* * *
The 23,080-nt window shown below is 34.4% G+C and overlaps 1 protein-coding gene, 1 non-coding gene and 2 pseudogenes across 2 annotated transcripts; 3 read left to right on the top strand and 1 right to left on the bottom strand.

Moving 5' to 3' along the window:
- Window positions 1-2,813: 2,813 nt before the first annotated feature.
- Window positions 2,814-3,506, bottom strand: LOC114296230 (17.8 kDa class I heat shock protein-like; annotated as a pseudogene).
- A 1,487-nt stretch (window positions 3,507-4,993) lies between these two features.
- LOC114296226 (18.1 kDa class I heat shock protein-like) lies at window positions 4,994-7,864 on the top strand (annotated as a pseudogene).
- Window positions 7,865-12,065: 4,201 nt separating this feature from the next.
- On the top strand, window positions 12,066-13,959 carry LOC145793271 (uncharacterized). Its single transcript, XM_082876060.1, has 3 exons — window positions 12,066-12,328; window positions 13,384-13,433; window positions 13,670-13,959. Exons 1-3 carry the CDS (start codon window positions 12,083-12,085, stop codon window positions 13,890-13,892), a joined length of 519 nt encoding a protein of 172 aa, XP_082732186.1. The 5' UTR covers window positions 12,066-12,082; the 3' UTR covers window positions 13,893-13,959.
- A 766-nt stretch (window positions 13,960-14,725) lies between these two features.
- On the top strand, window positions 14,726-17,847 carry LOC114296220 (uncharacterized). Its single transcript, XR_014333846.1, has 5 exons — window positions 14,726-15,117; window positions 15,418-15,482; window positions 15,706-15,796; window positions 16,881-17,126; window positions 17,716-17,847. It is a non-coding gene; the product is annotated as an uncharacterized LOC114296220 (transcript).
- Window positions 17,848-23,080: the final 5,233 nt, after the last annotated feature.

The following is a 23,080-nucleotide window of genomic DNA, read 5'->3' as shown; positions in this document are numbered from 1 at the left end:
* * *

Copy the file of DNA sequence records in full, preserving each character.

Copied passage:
The 23,080-nt window shown below is 34.4% G+C and overlaps 1 protein-coding gene, 1 non-coding gene and 2 pseudogenes across 2 annotated transcripts; 3 read left to right on the top strand and 1 right to left on the bottom strand.

Moving 5' to 3' along the window:
- Window positions 1-2,813: 2,813 nt before the first annotated feature.
- Window positions 2,814-3,506, bottom strand: LOC114296230 (17.8 kDa class I heat shock protein-like; annotated as a pseudogene).
- A 1,487-nt stretch (window positions 3,507-4,993) lies between these two features.
- LOC114296226 (18.1 kDa class I heat shock protein-like) lies at window positions 4,994-7,864 on the top strand (annotated as a pseudogene).
- Window positions 7,865-12,065: 4,201 nt separating this feature from the next.
- On the top strand, window positions 12,066-13,959 carry LOC145793271 (uncharacterized). Its single transcript, XM_082876060.1, has 3 exons — window positions 12,066-12,328; window positions 13,384-13,433; window positions 13,670-13,959. Exons 1-3 carry the CDS (start codon window positions 12,083-12,085, stop codon window positions 13,890-13,892), a joined length of 519 nt encoding a protein of 172 aa, XP_082732186.1. The 5' UTR covers window positions 12,066-12,082; the 3' UTR covers window positions 13,893-13,959.
- A 766-nt stretch (window positions 13,960-14,725) lies between these two features.
- On the top strand, window positions 14,726-17,847 carry LOC114296220 (uncharacterized). Its single transcript, XR_014333846.1, has 5 exons — window positions 14,726-15,117; window positions 15,418-15,482; window positions 15,706-15,796; window positions 16,881-17,126; window positions 17,716-17,847. It is a non-coding gene; the product is annotated as an uncharacterized LOC114296220 (transcript).
- Window positions 17,848-23,080: the final 5,233 nt, after the last annotated feature.

The following is a 23,080-nucleotide window of genomic DNA, read 5'->3' as shown; positions in this document are numbered from 1 at the left end: